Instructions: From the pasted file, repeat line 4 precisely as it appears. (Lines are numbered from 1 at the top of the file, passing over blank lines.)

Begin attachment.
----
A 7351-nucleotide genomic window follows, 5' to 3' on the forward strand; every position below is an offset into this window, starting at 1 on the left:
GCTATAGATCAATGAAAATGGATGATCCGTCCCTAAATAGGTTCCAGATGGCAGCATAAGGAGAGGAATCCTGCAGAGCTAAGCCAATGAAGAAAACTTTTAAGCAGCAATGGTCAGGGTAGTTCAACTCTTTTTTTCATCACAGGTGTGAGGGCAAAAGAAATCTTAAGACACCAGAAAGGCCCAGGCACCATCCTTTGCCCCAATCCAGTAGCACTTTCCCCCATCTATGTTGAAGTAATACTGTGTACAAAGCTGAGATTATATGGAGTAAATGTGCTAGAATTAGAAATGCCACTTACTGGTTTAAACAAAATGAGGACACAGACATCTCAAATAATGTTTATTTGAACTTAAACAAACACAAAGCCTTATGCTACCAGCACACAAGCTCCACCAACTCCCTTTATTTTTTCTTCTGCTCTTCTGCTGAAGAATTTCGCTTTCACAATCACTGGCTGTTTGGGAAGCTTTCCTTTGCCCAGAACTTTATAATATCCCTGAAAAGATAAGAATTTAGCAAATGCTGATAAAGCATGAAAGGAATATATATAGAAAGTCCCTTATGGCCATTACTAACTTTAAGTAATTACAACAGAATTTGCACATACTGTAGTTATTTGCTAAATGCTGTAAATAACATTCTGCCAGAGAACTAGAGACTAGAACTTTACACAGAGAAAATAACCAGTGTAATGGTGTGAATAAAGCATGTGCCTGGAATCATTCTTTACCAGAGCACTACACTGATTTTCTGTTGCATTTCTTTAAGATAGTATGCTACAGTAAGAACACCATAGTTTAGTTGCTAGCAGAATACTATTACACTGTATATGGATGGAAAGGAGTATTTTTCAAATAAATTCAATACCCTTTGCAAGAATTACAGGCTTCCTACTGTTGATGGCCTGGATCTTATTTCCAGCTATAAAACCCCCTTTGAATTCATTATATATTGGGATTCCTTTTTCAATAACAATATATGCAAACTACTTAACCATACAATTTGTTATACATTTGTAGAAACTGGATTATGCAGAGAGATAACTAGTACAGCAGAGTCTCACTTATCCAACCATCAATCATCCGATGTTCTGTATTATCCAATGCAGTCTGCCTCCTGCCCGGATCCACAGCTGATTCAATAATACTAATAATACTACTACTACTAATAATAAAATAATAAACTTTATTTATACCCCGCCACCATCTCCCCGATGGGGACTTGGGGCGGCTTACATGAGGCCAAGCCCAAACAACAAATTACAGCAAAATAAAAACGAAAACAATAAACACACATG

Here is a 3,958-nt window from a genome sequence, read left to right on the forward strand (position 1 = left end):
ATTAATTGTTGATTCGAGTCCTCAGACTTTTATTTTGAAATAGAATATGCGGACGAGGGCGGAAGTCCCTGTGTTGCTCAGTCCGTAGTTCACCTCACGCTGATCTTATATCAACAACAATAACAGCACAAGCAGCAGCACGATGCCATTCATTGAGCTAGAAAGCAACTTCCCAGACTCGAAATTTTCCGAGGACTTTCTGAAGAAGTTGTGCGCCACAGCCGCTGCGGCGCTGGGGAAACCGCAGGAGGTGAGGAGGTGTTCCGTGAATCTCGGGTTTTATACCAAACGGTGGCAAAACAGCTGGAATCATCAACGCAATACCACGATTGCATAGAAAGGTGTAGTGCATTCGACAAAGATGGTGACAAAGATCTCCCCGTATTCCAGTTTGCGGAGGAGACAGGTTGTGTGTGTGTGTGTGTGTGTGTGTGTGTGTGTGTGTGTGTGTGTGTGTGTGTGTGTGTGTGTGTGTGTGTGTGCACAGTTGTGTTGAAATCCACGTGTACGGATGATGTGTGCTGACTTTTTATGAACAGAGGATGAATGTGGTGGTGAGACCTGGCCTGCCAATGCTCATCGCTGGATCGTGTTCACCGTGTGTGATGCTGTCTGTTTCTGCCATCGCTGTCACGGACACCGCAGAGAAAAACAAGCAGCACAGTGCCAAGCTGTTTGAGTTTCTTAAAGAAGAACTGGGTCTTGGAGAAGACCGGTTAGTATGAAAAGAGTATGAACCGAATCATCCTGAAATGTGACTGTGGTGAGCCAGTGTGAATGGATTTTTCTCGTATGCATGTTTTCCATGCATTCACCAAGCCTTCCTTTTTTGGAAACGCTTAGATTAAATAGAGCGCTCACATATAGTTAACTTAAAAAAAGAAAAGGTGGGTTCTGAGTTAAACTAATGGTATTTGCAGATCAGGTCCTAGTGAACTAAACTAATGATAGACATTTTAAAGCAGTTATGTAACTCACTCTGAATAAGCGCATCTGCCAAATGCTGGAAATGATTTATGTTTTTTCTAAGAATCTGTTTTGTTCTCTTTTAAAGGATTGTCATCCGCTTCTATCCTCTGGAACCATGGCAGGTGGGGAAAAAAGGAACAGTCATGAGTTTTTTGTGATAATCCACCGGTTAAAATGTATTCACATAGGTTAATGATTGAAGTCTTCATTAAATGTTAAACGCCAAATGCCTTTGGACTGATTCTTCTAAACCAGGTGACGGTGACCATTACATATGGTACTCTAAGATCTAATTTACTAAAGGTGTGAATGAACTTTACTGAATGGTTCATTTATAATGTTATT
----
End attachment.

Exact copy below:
ATTAATTGTTGATTCGAGTCCTCAGACTTTTATTTTGAAATAGAATATGCGGACGAGGGCGGAAGTCCCTGTGTTGCTCAGTCCGTAGTTCACCTCACGCTGATCTTATATCAACAACAATAACAGCACAAGCAGCAGCACGATGCCATTCATTGAGCTAGAAAGCAACTTCCCAGACTCGAAATTTTCCGAGGACTTTCTGAAGAAGTTGTGCGCCACAGCCGCTGCGGCGCTGGGGAAACCGCAGGAGGTGAGGAGGTGTTCCGTGAATCTCGGGTTTTATACCAAACGGTGGCAAAACAGCTGGAATCATCAACGCAATACCACGATTGCATAGAAAGGTGTAGTGCATTCGACAAAGATGGTGACAAAGATCTCCCCGTATTCCAGTTTGCGGAGGAGACAGGTTGTGTGTGTGTGTGTGTGTGTGTGTGTGTGTGTGTGTGTGTGTGTGTGTGTGTGTGTGTGTGTGTGTGTGTGTGCACAGTTGTGTTGAAATCCACGTGTACGGATGATGTGTGCTGACTTTTTATGAACAGAGGATGAATGTGGTGGTGAGACCTGGCCTGCCAATGCTCATCGCTGGATCGTGTTCACCGTGTGTGATGCTGTCTGTTTCTGCCATCGCTGTCACGGACACCGCAGAGAAAAACAAGCAGCACAGTGCCAAGCTGTTTGAGTTTCTTAAAGAAGAACTGGGTCTTGGAGAAGACCGGTTAGTATGAAAAGAGTATGAACCGAATCATCCTGAAATGTGACTGTGGTGAGCCAGTGTGAATGGATTTTTCTCGTATGCATGTTTTCCATGCATTCACCAAGCCTTCCTTTTTTGGAAACGCTTAGATTAAATAGAGCGCTCACATATAGTTAACTTAAAAAAAGAAAAGGTGGGTTCTGAGTTAAACTAATGGTATTTGCAGATCAGGTCCTAGTGAACTAAACTAATGATAGACATTTTAAAGCAGTTATGTAACTCACTCTGAATAAGCGCATCTGCCAAATGCTGGAAATGATTTATGTTTTTTCTAAGAATCTGTTTTGTTCTCTTTTAAAGGATTGTCATCCGCTTCTATCCTCTGGAACCATGGCAGGTGGGGAAAAAAGGAACAGTCATGAGTTTTTTGTGATAATCCACCGGTTAAAATGTATTCACATAGGTTAATGATTGAAGTCTTCATTAAATGTTAAACGCCAAATGCCTTTGGACTGATTCTTCTAAACCAGGTGACGGTGACCATTACATATGGTACTCTAAGATCTAATTTACTAAAGGTGTGAATGAACTTTACTGAATGGTTCATTTATAATGTTATT